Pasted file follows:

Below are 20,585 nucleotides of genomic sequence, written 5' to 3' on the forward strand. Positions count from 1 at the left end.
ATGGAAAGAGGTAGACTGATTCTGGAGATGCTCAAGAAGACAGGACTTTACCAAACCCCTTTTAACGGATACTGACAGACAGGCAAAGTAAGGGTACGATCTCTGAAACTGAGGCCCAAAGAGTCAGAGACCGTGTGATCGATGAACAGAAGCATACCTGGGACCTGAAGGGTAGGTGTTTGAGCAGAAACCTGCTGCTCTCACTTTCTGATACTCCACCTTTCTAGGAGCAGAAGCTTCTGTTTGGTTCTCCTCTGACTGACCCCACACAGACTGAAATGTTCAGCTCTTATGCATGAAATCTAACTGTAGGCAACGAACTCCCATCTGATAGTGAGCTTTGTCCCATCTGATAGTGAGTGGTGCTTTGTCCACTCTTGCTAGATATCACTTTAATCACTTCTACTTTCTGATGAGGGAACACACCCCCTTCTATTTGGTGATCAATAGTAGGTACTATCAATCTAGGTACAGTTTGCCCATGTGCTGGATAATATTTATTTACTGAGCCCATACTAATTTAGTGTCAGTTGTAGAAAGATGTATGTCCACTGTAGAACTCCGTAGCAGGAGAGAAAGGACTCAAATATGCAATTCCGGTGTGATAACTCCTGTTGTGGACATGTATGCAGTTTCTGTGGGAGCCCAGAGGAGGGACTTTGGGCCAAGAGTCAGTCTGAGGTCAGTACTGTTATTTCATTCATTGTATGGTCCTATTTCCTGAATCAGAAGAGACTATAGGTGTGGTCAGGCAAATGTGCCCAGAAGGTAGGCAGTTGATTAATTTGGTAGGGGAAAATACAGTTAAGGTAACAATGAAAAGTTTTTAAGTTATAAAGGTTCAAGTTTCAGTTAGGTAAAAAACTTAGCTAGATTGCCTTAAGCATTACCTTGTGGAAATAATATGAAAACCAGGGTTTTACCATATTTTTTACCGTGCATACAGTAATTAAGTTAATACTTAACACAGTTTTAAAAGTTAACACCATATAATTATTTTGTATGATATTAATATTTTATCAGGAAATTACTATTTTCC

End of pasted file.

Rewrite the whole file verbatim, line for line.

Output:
Below are 20,585 nucleotides of genomic sequence, written 5' to 3' on the forward strand. Positions count from 1 at the left end.
ATGGAAAGAGGTAGACTGATTCTGGAGATGCTCAAGAAGACAGGACTTTACCAAACCCCTTTTAACGGATACTGACAGACAGGCAAAGTAAGGGTACGATCTCTGAAACTGAGGCCCAAAGAGTCAGAGACCGTGTGATCGATGAACAGAAGCATACCTGGGACCTGAAGGGTAGGTGTTTGAGCAGAAACCTGCTGCTCTCACTTTCTGATACTCCACCTTTCTAGGAGCAGAAGCTTCTGTTTGGTTCTCCTCTGACTGACCCCACACAGACTGAAATGTTCAGCTCTTATGCATGAAATCTAACTGTAGGCAACGAACTCCCATCTGATAGTGAGCTTTGTCCCATCTGATAGTGAGTGGTGCTTTGTCCACTCTTGCTAGATATCACTTTAATCACTTCTACTTTCTGATGAGGGAACACACCCCCTTCTATTTGGTGATCAATAGTAGGTACTATCAATCTAGGTACAGTTTGCCCATGTGCTGGATAATATTTATTTACTGAGCCCATACTAATTTAGTGTCAGTTGTAGAAAGATGTATGTCCACTGTAGAACTCCGTAGCAGGAGAGAAAGGACTCAAATATGCAATTCCGGTGTGATAACTCCTGTTGTGGACATGTATGCAGTTTCTGTGGGAGCCCAGAGGAGGGACTTTGGGCCAAGAGTCAGTCTGAGGTCAGTACTGTTATTTCATTCATTGTATGGTCCTATTTCCTGAATCAGAAGAGACTATAGGTGTGGTCAGGCAAATGTGCCCAGAAGGTAGGCAGTTGATTAATTTGGTAGGGGAAAATACAGTTAAGGTAACAATGAAAAGTTTTTAAGTTATAAAGGTTCAAGTTTCAGTTAGGTAAAAAACTTAGCTAGATTGCCTTAAGCATTACCTTGTGGAAATAATATGAAAACCAGGGTTTTACCATATTTTTTACCGTGCATACAGTAATTAAGTTAATACTTAACACAGTTTTAAAAGTTAACACCATATAATTATTTTGTATGATATTAATATTTTATCAGGAAATTACTATTTTCC